Tom Evans, with his head hung low, looked only once at the camera Thursday as he read a prepared statement asking supporters of his ailing son Alfie to “stand down.” Evans wanted to deescalate the tension so he and Alfie’s mother, Kate James, could “build a bridge” with the Liverpool, England, hospital seeking the end of their toddler’s life.
Evans’ strong Liverpudlian accent had previously tumbled out fiery defenses of his son’s right to life and criticisms of court rulings against him. For months, Evans and James fought a system that decided at the highest level that removing the 23-month-old’s life support was in his “best interest,” ultimately trumping the couple’s parental rights.
Alfie’s parents ultimately lost their fight when their son died early Saturday morning, after lingering for days at Liverpool’s Alder Hey Children’s Hospital without life support. Doctors, who didn’t expect Alfie to live that long once the plug was pulled, insisted his brain had degenerated beyond recovery and declared he should die.
In February, High Court Judge Anthony Hayden concluded from the doctors’ testimonies that severe brain deterioration due to an unknown disorder had left Alfie unable to see, hear, or respond to any stimuli. He admitted that “life itself has intrinsic value, however tenuous or vestigial its hold,” and a visit to Alfie’s hospital room, filled with toys and gifts from supporters, convinced him the child’s “life has true dignity.”
But Hayden ultimately decided Alfie would benefit most from having his ventilator disconnected. The U.K. Supreme Court upheld the decision in March, citing the UN Convention on the Rights of the Child, which Britain ratified in 1991. Under this treaty, the court ruled, a child’s rights “will, if inconsistent with the rights of his parents, prevail over them.”
Stefano Gennarini, director of legal studies at the Center for Family and Human Rights, told me the treaty doesn’t prescribe the removal of life support for brain-damaged toddlers. But courts have used the “free-floating principle” of a child’s best interest to trump parental rights in cases like Alfie’s, instead of using it “when parents have failed to provide protection for their children.”
Far from failing to provide protection, Evans and James sought to transfer Alfie to Rome’s Bambino Gesú Hospital, which awaited them with open arms. The parents hoped the Italian hospital could give a diagnosis for their son and continue providing life support. Pope Francis met with Evans earlier this month, and the distraught father told him, “Our child is sick, but not dying and does not deserve to die. He is not terminally ill nor diagnosed. We have been trying our best to find out his condition to treat or manage it.”
But days after that meeting, Britain’s High Court again rejected the couple’s appeal, and last Monday the European Court of Human Rights refused to hear their case. Hours later, the hospital removed Alfie’s ventilator.
It’s not the first time British courts have overruled parents’ wishes to continue fighting for a disabled child’s life, and it’s unlikely to be the last. “It happens on a daily basis,” Gennarini told me. “There are just very few families that actually challenge the bureaucracy.”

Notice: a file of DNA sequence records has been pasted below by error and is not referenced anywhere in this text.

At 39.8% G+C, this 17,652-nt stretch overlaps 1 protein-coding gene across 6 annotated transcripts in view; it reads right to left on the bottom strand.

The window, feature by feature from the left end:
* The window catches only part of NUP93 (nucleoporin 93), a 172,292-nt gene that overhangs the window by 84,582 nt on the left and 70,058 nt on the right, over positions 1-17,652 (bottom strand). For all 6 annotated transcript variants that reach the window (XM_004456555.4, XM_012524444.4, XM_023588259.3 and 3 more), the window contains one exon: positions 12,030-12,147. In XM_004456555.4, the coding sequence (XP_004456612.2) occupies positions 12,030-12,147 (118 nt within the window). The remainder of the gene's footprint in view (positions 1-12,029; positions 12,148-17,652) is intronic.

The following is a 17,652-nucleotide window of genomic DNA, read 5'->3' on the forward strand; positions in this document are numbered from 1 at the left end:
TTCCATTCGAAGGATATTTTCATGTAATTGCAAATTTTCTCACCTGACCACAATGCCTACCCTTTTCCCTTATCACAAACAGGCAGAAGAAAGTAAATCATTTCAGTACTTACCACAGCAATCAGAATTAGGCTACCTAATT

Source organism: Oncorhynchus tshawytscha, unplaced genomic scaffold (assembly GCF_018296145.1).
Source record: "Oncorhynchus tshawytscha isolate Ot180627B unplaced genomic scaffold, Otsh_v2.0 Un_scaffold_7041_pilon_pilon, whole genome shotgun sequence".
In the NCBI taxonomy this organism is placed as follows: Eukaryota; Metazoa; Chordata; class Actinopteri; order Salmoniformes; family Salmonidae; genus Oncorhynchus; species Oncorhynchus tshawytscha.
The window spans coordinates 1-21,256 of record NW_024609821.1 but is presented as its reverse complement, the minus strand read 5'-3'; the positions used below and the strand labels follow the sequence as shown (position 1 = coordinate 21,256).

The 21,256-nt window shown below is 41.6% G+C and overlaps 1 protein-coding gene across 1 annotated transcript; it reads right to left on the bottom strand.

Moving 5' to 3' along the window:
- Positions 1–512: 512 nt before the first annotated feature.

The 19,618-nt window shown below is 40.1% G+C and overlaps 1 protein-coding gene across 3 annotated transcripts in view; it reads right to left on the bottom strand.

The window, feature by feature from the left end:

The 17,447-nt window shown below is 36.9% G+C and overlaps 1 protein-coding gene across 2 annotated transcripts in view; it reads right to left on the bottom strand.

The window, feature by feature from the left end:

Last year, the world watched as parents Chris Gard and Connie Yates fought for their son, Charlie Gard. They took his case to the highest level of the British judicial system in an unsuccessful bid to stop staff at Great Ormond Street Hospital in London from switching off his life support. Parents of Isaiah Haastrup similarly lost their court battle last month to continue treatment for their son, who breathed on his own for several hours after hospital staff removed his ventilator.
Alfie’s parents continued to fight for his life after he started breathing on his own last week. Despite Italy putting an air ambulance on standby to take Alfie to Rome, Hayden stood by his initial ruling that death was in Alfie’s best interest. The Court of Appeal upheld an earlier High Court ruling, nixing the couple’s final effort to procure a transfer for their son. Evans and James stood by and watched Alfie’s condition deteriorate until he died at about 2:30 a.m. Saturday.
Charlie Gard’s parents, along with thousands of other supporters, expressed their condolences on Facebook. Evans and James wrote on their son's support page that they were “heartbroken” at his passing, and supporters released thousands of balloons in tribute.
The staunch refusal to release Alfie to another hospital’s care serves as “an example to others who want to challenge” doctors’ decisions, Gennarini told me. “On one level it’s human arrogance and vanity, without a doubt,” he said of the doctors involved. In addition, he warned that hospitals can’t afford to lose such a high profile case: “They have to find some way to get the parents to submit to the doctors.”
Two days before Alfie’s death, Evans finally did submit, thanking the hospital staff for their “dignity and professionalism during what must be an incredibly difficult time for them too,” and agreeing to accept only comfort care for his son.
Gennarini described Britain’s National Health Service (NHS) as “on the verge of collapse.” Cases like Alfie’s amount to “health rationing” in a system that can’t prioritize people with a grim prognosis.
“You’ve got doctors deciding whose life is worth living,” Gennarini said. “It has nothing to do with whether or not the treatment is futile.”
But outrage sparked by the case could give other parents hope. Steven Woolfe, a member of the European Parliament from North West England, has launched a campaign for “Alfie’s Law,” a measure that would give parents more weight in medical decisions for their children.
“In Alfie’s case, many feel that the NHS has closed ranks, and that ‘groupthink’ within the organisation has meant that doctors cannot question their colleagues’ assessments,” Woolfe wrote. “We cannot let this continue.”